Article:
Ticats receivers young and unknown
By BILL LANKHOF, QMI Agency
|Ticats receiver Chris Williams is congratulated by teammate Matt Carter after Williams scored a touchdown against the Lions last month. (Reuters
HAMILTON - The Hamilton Tiger-Cats came to the conclusion this week that Runako Reth wasn’t nearly the football player that Arland Bruce used to be.
Now it is up to a young receiving corps to prove head coach Marcel Bellefeuille’s faith hasn’t been misplaced somewhere in Vancouver.
Chris Williams has been an exercise in incredulity. Question is, now that other teams know he’s a revelation can he continue to be one in double coverage? Question is, can Maurice Mann, the club leader in receiving yardage before he was injured, still make that happen when teams change their defensive schemes without Bruce to worry about?
“They can carry the load. They’ve proven it over five weeks now. This isn’t something that showed up for one game. We’ve gone almost a third of the season with these guys, playing in some tough places, and winning,” Bellefeuille said Thursday.
It is true Bruce hadn’t been much of a factor, making nine catches and spending more time in the Ticats’ infirmary than the opposition’s secondary. With Mann expected to return to the lineup as soon as next week, Williams sitting with 304 yards and 20 grabs, big-bodies like Bakari Grant and Aaron Kelly looking like keepers and Dave Stala playing the best football of his career, Hamilton looks to finally have a No. 1 receiving corps instead of just a No. 1 receiver. And, that’s not even including Marquay McDaniel, the 1,000-yard receiver last season, who can’t even get into the starting lineup.
Quarterback Kevin Glenn said they’ve dubbed them “Dave’s Kids” because “they look younger than they are and Stala looks older than he is.” This will no doubt be warmly received by Stala.
Attitude, said Glenn, has been the key to success for his young pass-catchers.
“That’s the biggest thing for players when they come to the CFL,” Glenn said. “I’ve seen big names come up here who’ve had phenomenal careers in college or good careers in the NFL and they just didn’t unlearn to relearn. They come in and say, ‘but that’s not how I learned to do it’. They didn’t let it go. They didn’t say, ‘OK I’m a rookie. This is my first time playing ... tell me what I need to know.’ These guys have cleared their mind of any other football they’ve played. They’re adapting to the nuances of the CFL.”
The Ticats may never have had such riches. Sure there was Darren Flutie for a while, and before him sterling Earl Winfield, and Tony Champion looked good in the end zone. But there has not in living memory been an elite receiving corps. Williams is a waterbug who stands a Pinball-esque 5-foot-8. He just plays a lot bigger and looks the most likely to emerge as the go-to guy.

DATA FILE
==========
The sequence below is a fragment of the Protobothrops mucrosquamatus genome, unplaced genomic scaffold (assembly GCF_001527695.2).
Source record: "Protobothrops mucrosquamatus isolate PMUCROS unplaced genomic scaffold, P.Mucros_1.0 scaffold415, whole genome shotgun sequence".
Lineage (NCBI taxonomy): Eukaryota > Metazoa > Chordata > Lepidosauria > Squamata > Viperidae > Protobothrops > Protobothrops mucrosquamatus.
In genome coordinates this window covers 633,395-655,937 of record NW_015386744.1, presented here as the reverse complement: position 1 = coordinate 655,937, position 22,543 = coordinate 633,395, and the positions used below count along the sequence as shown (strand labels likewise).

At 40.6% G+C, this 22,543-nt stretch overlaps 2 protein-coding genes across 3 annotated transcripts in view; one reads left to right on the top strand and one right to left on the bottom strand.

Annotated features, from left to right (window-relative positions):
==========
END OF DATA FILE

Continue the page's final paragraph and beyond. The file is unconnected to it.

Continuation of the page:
But Bellefeuille says there isn’t one specific player who will benefit from Arland’s departure.
“I don’t think so, to be honest. There’s still enough depth here, that guys will have to play well every week (to stay in the lineup).”
Futures can unravel in a myriad of ways. Williams learned that with the Dolphins in 2009 when he saw opportunity disappear quicker than Arland Bruce at a Bart Andrus Appreciation Dinner.
“I had a decent shot in Miami and then I broke a bone in my hand. We were in a pre-season game. I was returning a punt. I was getting tackled and tried to go down and got a helmet right on my hand. I didn’t think it was broken and I even finished the half. But it didn’t feel right and sure enough it was broken when they looked at it. They cut me two days after it happened. Like I say; it’s a lovely game; not such a lovely business.”
So while Ticats’ management believes it has something special with this youth movement, the truth about sports is that the definition of potential is just someone who hasn’t done anything (much) yet. Or, in McDaniel’s case, done much lately. And don’t think it doesn’t bother him.
“I guess it’s an opportunity for someone to step up,” he said. He’s just not counting on that someone to be himself. It’s been that kind of season.
“I’ve never not played. You want to be out there. That’s the hardest part. You’re watching the games and want to contribute,” said McDaniel, who had 995 yards last year, but only four catches in 2011.
He is very diplomatic, careful choosing his words. If Bruce can be traded, a part-time receiver is just so much dross. And he knows it.
“It’s different. I started my junior year in high school and I’ve started everywhere else ever since except for that time I was on the practice squad in Denver. But I can’t be frustrated. Mad. Some of these guys I’ve played with for two years so it’s hard to just watch now.”
Bellefeuille wasn’t exactly effusive regarding McDaniel, referring to him as a “different” player. Maybe he gets another shot. Maybe in this group he lingers on the cusp of the 42-man starting roster.
Perhaps like Bruce, he too, is already yesterday’s hero.